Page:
Theoretical Background
The simulation tool panMARE is a threedimensional firstorder panel method which is based on the traditional potential theory for irrotational fluids. The basic theoretical concept of potential theory used in panMARE is the following:

The fluid is assumed to be irrotational, inviscid and incompressible. With this assumptions the continuity equation results in the Laplace's equation for the fluid potential: $$\triangle \Phi^{*} = \nabla^{2} \Phi^{*} = 0, \forall \, (x,y,z)\in V$$ where \(V\) is the fluid domain and \(\Phi^{*} = \Phi + \Phi_{\infty}\) is the fluid potential. \(\Phi\) is the disturbed potential and \(\Phi_{\infty}\) is the free stream potential. The momentum equation results in the Bernoulli equation for the pressure:
 The solution of the Laplace's equation is a linear combination of several sources and dipoles. In order to calculate the unknown source and dipole strengths a boundary element method is used. In an outer point \(\vec{x} \in \partial V\) of the boundary the solution is defined by: $$ \Phi(x,y,z) = \frac{1}{4 \pi} \int\limits_{\partial V} \mu \frac{\partial}{\partial n} (\frac{1}{r}) dS  \frac{1}{4 \pi} \int\limits_{\partial V} \sigma (\frac{1}{r}) dS $$ where \(\mu:=\Phi\), \( \sigma := \frac{ \partial \Phi}{\partial n}\) are the dipole and the source strength, respectively.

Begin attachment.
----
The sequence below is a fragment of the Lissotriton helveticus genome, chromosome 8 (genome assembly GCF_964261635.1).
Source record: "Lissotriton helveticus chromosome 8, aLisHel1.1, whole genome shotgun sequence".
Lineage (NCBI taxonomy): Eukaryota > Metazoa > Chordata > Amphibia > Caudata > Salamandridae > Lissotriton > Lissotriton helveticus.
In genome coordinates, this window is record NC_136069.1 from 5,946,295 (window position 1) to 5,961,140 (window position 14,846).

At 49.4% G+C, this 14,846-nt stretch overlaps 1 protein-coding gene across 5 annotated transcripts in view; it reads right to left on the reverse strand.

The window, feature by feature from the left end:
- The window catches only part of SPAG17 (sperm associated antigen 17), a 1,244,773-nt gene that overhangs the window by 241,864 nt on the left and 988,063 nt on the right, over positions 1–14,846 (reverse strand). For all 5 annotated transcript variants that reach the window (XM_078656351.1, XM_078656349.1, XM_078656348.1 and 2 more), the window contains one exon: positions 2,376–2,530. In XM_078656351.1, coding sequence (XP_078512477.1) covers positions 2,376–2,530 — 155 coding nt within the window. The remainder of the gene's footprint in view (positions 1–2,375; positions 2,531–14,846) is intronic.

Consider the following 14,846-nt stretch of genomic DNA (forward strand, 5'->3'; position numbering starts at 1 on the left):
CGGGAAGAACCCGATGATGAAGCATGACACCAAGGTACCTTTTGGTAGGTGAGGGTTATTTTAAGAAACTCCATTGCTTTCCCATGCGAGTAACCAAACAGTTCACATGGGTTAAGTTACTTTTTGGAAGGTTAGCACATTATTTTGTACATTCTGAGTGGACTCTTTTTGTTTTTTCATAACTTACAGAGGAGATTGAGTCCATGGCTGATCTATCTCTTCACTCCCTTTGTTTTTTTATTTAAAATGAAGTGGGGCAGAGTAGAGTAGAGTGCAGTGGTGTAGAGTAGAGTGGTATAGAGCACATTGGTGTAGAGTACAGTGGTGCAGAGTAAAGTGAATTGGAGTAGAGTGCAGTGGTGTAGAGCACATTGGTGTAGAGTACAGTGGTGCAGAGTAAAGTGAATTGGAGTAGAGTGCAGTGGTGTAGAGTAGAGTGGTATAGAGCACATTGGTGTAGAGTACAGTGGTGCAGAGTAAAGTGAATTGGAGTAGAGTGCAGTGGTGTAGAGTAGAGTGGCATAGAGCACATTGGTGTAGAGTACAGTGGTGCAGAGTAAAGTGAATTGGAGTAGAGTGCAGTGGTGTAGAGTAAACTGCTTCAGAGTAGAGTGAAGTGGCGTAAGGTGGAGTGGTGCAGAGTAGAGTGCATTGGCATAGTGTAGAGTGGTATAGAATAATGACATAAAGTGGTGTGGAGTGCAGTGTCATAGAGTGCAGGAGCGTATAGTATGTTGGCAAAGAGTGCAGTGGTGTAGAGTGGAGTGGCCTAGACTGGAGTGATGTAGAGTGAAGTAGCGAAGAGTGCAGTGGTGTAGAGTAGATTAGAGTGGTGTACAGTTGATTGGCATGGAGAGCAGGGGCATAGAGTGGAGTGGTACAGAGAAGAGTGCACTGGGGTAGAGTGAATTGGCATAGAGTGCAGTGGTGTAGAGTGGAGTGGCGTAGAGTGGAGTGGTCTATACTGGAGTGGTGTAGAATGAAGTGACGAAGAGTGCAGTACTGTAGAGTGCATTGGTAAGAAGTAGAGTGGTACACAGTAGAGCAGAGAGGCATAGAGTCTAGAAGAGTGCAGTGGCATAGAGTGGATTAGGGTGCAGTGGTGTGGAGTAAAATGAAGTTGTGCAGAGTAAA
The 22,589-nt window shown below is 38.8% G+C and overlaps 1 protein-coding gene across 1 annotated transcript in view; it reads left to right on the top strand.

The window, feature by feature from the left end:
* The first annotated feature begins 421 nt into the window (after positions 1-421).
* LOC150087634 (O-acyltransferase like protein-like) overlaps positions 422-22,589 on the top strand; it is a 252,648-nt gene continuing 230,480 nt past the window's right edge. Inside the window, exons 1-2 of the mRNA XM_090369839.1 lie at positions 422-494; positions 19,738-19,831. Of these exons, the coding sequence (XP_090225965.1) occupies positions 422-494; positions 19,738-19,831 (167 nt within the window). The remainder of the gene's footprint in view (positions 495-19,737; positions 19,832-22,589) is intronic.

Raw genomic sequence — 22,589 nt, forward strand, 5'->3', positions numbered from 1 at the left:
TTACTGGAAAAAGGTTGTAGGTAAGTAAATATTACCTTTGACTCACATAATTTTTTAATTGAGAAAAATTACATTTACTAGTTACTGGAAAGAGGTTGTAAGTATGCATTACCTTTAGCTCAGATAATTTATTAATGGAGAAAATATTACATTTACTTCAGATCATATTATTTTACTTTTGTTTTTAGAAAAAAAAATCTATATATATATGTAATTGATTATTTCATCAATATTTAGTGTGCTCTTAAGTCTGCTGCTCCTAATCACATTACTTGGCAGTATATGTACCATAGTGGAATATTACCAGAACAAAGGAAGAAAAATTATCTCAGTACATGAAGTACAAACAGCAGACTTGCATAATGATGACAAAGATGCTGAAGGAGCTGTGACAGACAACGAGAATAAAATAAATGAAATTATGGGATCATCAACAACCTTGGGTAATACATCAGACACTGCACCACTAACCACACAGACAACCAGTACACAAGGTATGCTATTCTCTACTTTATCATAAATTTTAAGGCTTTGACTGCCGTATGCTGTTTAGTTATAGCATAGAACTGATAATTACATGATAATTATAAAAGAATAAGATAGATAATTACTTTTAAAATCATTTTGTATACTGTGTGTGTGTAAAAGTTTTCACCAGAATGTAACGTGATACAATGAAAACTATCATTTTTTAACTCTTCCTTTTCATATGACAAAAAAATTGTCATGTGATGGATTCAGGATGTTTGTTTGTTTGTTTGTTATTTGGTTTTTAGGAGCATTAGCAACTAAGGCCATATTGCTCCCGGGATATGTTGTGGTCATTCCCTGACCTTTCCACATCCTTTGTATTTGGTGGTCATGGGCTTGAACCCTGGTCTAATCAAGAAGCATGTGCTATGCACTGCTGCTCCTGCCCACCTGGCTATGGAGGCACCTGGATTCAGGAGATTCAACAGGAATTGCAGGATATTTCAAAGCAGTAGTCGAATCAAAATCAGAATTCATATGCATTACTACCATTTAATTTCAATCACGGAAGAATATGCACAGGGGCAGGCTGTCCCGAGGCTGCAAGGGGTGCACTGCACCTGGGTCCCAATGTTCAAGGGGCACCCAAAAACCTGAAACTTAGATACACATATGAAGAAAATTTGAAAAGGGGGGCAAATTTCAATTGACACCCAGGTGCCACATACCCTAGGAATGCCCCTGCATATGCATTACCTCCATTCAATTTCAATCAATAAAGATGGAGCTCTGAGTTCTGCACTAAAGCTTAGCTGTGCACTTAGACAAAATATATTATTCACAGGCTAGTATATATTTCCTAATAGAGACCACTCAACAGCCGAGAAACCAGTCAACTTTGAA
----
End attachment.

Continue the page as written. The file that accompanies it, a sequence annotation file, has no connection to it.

On the surface the potential is described by the Neumann boundary condition which states that the velocity components normal to the body's surface must vanish: $$\nabla \Phi^{*} \cdot \vec{n} = 0, \, \text{on the boundary} \, \partial V \quad \rightarrow \quad \sigma = \frac{ \partial \Phi}{\partial n}$$

On the wake of a lifting body the dipole strength is described by the Kutta condition which claims that at the trailing edge of a lifting body the pressure difference must vanish: $$ \triangle p_{TE} (\mu_{TE}) =0.$$ The above equation is nonlinear in \( \mu_{TE} \). A linear form of the Kutta condition is: $$ \mu_{TE} = \mu_{upper}  \mu_{lower}. $$
With the above assumptions a set of boundary condition equations is set up and solved in order to find the source and dipole strengths on the body surface and where necessary the dipole strength on the wake. From the calculated strengths the locally induced velocity components along the body's surface can be computed and the pressure can be determined by the Bernoulli equation. The induced velocities are calculated by: